We have argued that, despite this equipment and these lining systems, all landfills eventually leak toxic materials into the ground water and emit other polluting gases and particulates into the air. We have further argued that if engineers cannot control what comes out of a landfill, the community's only rational choice is to control what goes in.
Controlling what goes into a landfill. There are two stages at which control can be exerted over what goes into the landfill. The first stage comes from source separation prior to curbside pick up, leading to all the measures discussed in the activities described above (e.g., reuse, repair, composting, recycling and toxic removal). The second level of control can be exerted immediately prior to landfill in a residual screening facility.
We further argue that, if the residual screening facility is properly overseen by the community, there will be little or no need to build huge regional landfills. With community controlled screening facilities we can return to the small, locally operated landfill.
One of the first such screening facilities is operating in Halifax, Nova Scotia and is illustrated in the videotape, On the Road to Zero Waste, Part I. Nova Scotia, Community Responsibility in Action (see Resources section). This screening facility, locally called a ‘front-end processing facility,’ starts with conveyor belts manned by well-protected workers. These workers separate out more recyclables (which escaped the source separation net), bulky items, and toxic materials like batteries and paint cans (which escaped household hazardous waste drop off centers). They leave on the conveyor belts (i.e., using a negative sort) a dirty organic fraction as well as a variety of non-recyclable plastic items. This material is shredded and put through another composting process. The purpose of this operation is to stabilize the dirty organic fraction biologically for 21 days prior to landfilling. With more effective source separation and longer curing times this material might (after the plastics are removed) eventually be used for landfill cover. When Paul visited the landfill at the end of this operation he was struck by how odor-free the landfill was and the almost total absence of seagulls or other birds.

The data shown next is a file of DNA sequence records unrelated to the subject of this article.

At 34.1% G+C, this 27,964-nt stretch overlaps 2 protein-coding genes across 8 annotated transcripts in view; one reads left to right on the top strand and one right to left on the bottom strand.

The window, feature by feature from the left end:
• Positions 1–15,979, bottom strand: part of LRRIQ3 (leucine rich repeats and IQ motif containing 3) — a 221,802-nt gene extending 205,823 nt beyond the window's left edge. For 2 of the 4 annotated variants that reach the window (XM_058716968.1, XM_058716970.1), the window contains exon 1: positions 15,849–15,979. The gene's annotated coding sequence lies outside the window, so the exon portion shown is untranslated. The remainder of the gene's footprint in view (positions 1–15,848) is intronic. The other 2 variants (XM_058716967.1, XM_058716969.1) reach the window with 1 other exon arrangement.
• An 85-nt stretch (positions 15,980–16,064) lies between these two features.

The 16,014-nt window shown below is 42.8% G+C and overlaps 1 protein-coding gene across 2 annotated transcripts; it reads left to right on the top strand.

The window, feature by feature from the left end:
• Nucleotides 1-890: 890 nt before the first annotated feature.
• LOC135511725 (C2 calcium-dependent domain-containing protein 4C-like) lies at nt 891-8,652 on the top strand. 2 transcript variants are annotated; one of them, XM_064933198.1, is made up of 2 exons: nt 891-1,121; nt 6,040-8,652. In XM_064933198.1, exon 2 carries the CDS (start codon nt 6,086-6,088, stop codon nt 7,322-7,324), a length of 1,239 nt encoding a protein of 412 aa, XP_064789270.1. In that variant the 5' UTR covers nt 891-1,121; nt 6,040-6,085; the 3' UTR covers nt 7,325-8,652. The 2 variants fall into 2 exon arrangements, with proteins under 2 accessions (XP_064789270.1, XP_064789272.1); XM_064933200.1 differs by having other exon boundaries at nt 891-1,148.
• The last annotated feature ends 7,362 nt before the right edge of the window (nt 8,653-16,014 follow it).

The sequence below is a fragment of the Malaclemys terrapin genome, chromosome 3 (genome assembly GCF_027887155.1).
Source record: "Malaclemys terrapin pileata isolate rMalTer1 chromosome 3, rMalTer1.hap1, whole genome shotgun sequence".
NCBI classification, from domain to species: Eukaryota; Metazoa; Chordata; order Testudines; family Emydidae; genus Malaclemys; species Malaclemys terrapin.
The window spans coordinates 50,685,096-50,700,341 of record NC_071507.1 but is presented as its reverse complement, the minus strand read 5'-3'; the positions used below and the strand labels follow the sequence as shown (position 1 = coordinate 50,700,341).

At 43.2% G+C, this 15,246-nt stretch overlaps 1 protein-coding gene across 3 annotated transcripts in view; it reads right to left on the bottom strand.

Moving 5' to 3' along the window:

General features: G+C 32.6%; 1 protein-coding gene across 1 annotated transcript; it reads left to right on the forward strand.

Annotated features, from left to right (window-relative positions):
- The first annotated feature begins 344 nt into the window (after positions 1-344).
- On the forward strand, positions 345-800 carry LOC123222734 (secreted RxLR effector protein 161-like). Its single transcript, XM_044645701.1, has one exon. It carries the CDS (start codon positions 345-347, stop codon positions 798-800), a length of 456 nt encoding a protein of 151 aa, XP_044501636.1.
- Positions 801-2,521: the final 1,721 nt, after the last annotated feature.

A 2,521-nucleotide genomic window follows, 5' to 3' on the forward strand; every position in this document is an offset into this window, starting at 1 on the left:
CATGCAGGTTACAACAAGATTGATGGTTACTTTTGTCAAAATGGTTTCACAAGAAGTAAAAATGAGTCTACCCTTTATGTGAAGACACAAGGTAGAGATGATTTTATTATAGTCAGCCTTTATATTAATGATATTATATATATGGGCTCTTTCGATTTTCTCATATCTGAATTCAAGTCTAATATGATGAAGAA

We would argue that, if the screening facility is properly overseen by the community, there will be less, or no, need to build huge regional landfills with elaborate lining systems. With community controlled screening facilities we can return to the small, locally operated landfill. In Halifax, however, they have backed up their ‘residual screening facility’ with a double lined, leachate collecting system at the landfill. While, it may be a good idea to have a back up, the danger is that this back end support might eventually undermine the care with which toxics are removed and organics are stabilized.
3.2.12 Better industrial design. This is not the end of the road to Zero Waste. Even though the material exiting a ‘residual screening facility’ may be biologically stable and safe to bury, it still represents a waste of resources, some of them in finite supply. We believe that the objects and materials that end up in this interim landfill should be studied, possibly by research students destined to work in manufacturing industries. They should be challenged to recommend design changes in manufacturing to avoid this fraction in the future. In short, we need better industrial design for the 21st Century. In our view, this is where community responsibility can help drive industrial responsibility.
3.3 Community Success Stories